The Scottish philosopher, Edmund Burke, once wrote that manners were more important than laws. Unlike the law, which “touches us but here and there, and now and then” manners are, by contrast, “what vex or soothe, corrupt or purify, exalt or debase, barbarize or refine us.” They surround and soften social reality in a way that is “constant, steady,” and “uniform.” Burke’s praise of manners must have special resonance for Canadians, since our famous reputation for politeness is not without basis in fact. But what is the relationship between manners and law in an era of legal injustice? How should manners motivate the reform of unjust laws?
A clear answer to this question was recently offered by Abby Johnson, the heroic pro-life activist, when she addressed the National March for Life last month in Ottawa; her words were a timely reminder about what is at stake in our ongoing campaign for human rights for the unborn: “There is nothing polite about abortion, and it is time for us to stop cowering to the liberal media, to your Liberal Parliament. Enough is enough.”
Johnson is, of course, correct: extremism in defense of life is no vice, and moderation in the pursuit of justice for the unborn no virtue. Canadians certainly are polite — but civility should not impede the necessary and vital conversion of heart that we, as a nation, must undergo. For 50 years, Canada’s moral order has been in complete disarray and, to do our civic duty, we must sometimes sacrifice our civil duties. Johnson’s words bear repeating: there is nothing polite about abortion.
But what does the defense of the unborn look like in practice? Being bold, first of all, does not mean being rude. Abortion is a moral obscenity: lies amplify it and truth attenuates it. Thus, the linguistic obfuscations and prevarications that legal abortion requires are themselves social transgressions of the worst kind. When we affirm the truth — in our homes, church halls, sidewalks, and workplaces — we honour the Canadian commitments to civility and goodness in a deep and authentic way. Affirming the truth about unborn life is never inappropriate.
Indeed, just as the legal oppression of black Americans depended on social prejudice, so too does legal infanticide. And just as blacks were excluded from the human family through pseudoscientific jargon and racist epithets, so are the unborn now systematically degraded and obscured. Abortion activists have recently advocated for the use of the term “fetal pole cardiac activity” as a way to avoid any reference to an unborn child’s heartbeat. Such semantic acrobatics reflect the mental avoidance that is required for abortion to continue. To think or speak clearly about abortion is to glimpse the reality of legal prenatal infanticide in all of its horror.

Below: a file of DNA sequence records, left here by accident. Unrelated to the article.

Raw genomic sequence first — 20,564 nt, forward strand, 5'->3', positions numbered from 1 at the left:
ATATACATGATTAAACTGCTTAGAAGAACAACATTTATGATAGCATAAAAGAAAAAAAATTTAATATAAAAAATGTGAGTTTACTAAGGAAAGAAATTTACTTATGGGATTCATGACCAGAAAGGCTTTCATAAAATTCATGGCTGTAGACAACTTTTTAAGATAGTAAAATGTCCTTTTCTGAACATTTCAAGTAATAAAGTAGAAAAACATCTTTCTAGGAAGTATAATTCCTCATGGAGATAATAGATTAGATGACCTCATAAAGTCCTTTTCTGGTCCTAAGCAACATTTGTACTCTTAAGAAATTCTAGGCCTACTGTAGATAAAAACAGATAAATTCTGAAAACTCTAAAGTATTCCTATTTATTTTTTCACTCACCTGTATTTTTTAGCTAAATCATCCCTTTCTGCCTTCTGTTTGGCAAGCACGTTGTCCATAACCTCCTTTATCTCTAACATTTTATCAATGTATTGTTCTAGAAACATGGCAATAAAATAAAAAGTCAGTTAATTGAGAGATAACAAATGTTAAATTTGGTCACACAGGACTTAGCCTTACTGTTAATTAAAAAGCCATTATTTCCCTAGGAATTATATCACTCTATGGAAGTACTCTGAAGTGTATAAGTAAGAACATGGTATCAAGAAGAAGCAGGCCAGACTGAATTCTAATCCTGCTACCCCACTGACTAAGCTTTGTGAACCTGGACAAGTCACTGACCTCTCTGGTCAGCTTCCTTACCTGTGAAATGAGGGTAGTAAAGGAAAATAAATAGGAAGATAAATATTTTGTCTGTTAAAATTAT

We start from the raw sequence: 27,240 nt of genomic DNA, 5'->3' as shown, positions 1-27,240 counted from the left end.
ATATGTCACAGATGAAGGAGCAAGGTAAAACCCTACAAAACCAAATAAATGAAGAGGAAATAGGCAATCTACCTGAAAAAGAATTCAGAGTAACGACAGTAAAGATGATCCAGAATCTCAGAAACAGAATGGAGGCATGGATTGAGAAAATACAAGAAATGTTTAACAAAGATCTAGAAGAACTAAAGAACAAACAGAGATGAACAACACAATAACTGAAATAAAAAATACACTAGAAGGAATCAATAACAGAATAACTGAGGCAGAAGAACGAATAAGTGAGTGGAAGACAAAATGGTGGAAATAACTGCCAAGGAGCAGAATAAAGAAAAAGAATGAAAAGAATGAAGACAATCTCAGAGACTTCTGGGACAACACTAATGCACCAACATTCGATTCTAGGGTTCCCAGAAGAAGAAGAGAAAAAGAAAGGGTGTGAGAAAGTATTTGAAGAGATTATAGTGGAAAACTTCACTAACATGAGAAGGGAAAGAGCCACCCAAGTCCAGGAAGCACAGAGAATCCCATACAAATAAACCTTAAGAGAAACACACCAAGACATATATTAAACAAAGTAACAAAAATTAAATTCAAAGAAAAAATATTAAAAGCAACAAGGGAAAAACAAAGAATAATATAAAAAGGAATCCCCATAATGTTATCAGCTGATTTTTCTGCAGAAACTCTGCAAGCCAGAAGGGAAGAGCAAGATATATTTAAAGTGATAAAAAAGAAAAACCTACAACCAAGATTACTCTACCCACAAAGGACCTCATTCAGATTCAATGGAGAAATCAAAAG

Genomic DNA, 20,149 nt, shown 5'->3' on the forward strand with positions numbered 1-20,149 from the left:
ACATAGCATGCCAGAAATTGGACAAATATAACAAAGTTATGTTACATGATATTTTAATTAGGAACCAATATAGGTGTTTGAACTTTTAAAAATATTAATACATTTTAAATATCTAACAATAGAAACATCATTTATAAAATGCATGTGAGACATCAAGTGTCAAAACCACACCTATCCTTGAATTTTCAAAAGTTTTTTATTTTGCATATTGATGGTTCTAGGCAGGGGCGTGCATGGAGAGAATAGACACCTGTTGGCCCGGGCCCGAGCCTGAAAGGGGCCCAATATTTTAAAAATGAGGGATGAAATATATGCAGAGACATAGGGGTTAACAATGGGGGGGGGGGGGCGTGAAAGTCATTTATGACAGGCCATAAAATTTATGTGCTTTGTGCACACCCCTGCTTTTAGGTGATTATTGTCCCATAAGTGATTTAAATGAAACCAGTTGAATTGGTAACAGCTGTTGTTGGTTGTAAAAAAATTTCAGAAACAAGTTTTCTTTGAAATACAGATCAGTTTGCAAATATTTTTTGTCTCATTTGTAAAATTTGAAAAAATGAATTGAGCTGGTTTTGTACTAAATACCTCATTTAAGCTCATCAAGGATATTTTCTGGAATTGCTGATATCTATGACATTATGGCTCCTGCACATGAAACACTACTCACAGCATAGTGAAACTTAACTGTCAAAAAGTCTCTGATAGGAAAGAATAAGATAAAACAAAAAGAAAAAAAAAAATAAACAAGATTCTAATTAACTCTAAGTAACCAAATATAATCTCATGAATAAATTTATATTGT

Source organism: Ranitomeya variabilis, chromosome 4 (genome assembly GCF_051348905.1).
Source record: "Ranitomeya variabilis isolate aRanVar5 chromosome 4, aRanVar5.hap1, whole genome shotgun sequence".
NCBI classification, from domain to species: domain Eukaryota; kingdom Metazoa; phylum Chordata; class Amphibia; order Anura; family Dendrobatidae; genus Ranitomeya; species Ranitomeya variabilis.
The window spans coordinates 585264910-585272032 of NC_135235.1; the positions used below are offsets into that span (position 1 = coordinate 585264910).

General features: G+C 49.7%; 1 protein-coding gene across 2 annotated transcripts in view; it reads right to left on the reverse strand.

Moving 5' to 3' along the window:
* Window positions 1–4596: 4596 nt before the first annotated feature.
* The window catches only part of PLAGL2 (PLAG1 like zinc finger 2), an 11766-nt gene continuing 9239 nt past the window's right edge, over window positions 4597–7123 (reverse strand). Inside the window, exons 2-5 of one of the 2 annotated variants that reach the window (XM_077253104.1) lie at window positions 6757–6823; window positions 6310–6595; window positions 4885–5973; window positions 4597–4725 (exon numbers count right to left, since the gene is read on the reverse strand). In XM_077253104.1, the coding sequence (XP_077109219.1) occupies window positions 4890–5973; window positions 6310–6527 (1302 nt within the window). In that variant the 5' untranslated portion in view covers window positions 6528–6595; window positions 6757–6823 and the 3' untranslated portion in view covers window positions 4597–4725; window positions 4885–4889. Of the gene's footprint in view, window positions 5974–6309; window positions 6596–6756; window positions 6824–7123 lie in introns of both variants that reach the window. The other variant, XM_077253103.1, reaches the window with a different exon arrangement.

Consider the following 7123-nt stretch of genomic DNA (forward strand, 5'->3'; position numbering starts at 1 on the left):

Pro-lifers, therefore, should not seek confrontation but cultivate, instead, a spirit of conviction, so that we can witness to the truth when opportunities arise. We must never forget that our political opponents are victims of the very lies they repeat. For it is a tragedy to be deluded by an ideology which promotes infanticide, and we must never tire of offering truth to the misguided and forgiveness to the repentant.
Thus, authentic acts of pro-life witnessing must be rooted in the truth, grounded in prayer, and delivered with compassion, understanding, and love. Only these acts have the power to break through the confusion and fog of our political discourse and change hearts and minds. We need to be firm and unflinching in our defense of the unborn, but we must also be gentle and sympathetic towards the deceived. What, after all, is bolder than mercy? What gesture could be more provocative than outstretched, open arms? Those who have been damaged and deceived by the ideology of abortion have the potential to become the most eloquent defenders of the unborn. As a former director of a Planned Parenthood facility in Texas, Abby Johnson herself is living proof.
We have been entrusted with the truth. The reality of abortion is not a discovery reserved for daring intellectuals; the sacredness of human life is not a sophisticated insight accessible only to a select few. Rather, it is a gift, one that must be received with humility and courage, and which must be passed along to others in a spirit of stewardship. We must be bold, then, because duty to a truth we do not deserve demands that we defend it vigorously and offer it generously.
But even this duty to the truth can only be disposed with the unfailing help of He who is the Truth. When Christ observes that the “harvest is plentiful but the labourers are few,” He does so not to spur us to aimless action but to ardent prayer: “Therefore pray the Lord of the harvest to send out labourers into His harvest” (Mt9:38). Our pro-life efforts must spring from a similarly prayerful place and return there as well.
At times, of course, we need to imitate Christ in overturning the moneychangers’ tables; when the enemy is hidden, surreptitious, and unseen, we do God’s work by raising the alarm. At other times, however, we need to imitate Christ’s patience and mercy, so that our most motivated opponents can become, like Saul of Tarsus, our most valuable allies: “I have become all things to all people so that by all possible means I might save some” (1 Cor9:22). Sometimes firm, sometimes soft, but at all times uncompromising in our defence of the unborn, we cannot aspire to be more than the conduits of God’s grace, through which our culture’s self-inflicted wounds can, at long last, begin to heal.